Increased Total Survival among Women with Breast Cancer having Higher Intakes of Fish Omega-3 Fatty Acids

May 1, 2015


Dietary Intake of Fish, Polyunsaturated Fatty Acids, and Survival after Breast Cancer: A Population-based Follow-up Study on Long Island, New York
Khankari, N. K. et al., Cancer, in press, 2015
Dept. of Epidemiology, Univ. of North Carolina, Chapel Hill , NC, USA


Since long-chain omega-3 fatty acids from fish/fish oil have been reported to reduce cell growth in malignant breast cancer cells, it was of interest to determine if their intake over an extended time period might benefit the survival of women with breast cancer. For this purpose, 1463 women (ages 20-98 years, 67 % being postmenopausal) newly-diagnosed with first primary breast cancer were interviewed shortly thereafter to determine their food intakes (food-frequency questionnaire). Governmental databases providing the nutrient contents of the foods consumed were used to assess the daily intakes of the long-chain omega-3 fatty acids (mainly from fish/seafood) as EPA (eicosapentaenoic acid) plus DHA (docosahexaenoic acid) plus DPA (docosapentaenoic acid). The average daily intake of these per person were found to be 50, 90, and 10 mgs, respectively, such that 93 % of the combined intake of the three fatty acids was represented by EPA plus DHA. The median follow-up time was 14.7 years during which 485 women died of which 210 were breast cancer-specific.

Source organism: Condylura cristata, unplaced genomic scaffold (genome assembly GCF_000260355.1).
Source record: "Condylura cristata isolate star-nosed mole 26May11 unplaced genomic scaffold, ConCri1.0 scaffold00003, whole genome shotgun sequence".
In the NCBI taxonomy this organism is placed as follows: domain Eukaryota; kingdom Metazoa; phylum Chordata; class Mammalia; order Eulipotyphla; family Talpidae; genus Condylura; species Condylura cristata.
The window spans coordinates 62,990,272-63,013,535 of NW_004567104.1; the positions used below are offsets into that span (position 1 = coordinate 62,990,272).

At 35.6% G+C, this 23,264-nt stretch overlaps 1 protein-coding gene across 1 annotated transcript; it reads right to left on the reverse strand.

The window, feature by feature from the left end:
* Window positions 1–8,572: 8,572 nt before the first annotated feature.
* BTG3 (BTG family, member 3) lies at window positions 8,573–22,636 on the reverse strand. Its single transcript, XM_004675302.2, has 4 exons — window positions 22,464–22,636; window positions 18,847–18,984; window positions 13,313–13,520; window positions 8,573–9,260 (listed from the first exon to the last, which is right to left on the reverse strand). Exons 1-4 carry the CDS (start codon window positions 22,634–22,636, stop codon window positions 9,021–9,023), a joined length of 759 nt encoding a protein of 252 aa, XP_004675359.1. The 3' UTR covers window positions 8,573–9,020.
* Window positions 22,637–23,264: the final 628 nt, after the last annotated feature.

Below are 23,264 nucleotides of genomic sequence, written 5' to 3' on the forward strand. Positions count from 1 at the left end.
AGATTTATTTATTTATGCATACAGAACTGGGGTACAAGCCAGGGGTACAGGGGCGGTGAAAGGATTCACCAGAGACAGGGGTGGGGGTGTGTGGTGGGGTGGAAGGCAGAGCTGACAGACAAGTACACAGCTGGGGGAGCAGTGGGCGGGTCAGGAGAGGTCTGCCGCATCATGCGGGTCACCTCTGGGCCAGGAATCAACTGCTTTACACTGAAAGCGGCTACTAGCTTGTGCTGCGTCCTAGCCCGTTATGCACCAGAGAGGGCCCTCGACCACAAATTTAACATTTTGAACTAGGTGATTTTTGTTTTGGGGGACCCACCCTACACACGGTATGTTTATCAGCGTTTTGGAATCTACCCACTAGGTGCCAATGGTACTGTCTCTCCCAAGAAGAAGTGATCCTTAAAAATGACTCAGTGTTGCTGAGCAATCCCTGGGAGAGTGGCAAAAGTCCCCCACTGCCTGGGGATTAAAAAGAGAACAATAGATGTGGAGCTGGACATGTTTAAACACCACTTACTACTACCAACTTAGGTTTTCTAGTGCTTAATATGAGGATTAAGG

The researchers observed reductions of 16 - 34 % for all-cause mortality after 15 years of follow-up for those women with the higher intakes of the long-chain omega-3 as compared to those with the lowest intakes of EPA/DHA/DPA. It is noted that the strongest statistical evidence (linear trend) for a protective effect was exhibited for DHA consumption. Those in the top 25 % grouping with respect to intakes consumed more than 120 mgs of DHA, 60 mgs of EPA, and 20 mgs of DPA daily. The authors also indicated that higher long-chain omega-3 fatty acid intakes were associated with lessened all-cause and breast cancer-specific mortality within the first five years after diagnosis and that the omega-3 have the potential to reduce the 15-year mortality from other causes including cardiovascular disease. The authors concluded that dietary intakes of fish and other sources of long-chain omega-3 fatty acids ‘may provide an additional strategy with which to improve survival after breast cancer’.

Dr. Holub's Comments:

The combined intake of EPA plus DHA in those women in the top 25 % with the highest intakes (over 180 mgs daily/person) was well above the average intakes for all the women and approximately 5 times higher those with the lowest intakes (bottom 25 %). It is noted that the intake of the short-chain omega-3 as LNA (alpha-linolenic acid) , mainly from plant food sources and their oils, was considerably higher (averaging 850 mgs/day/person) than for EPA/DHA/DPA combined . Higher intakes of LNA were not found to be significantly associated with all-cause or breast cancer-specific mortality.

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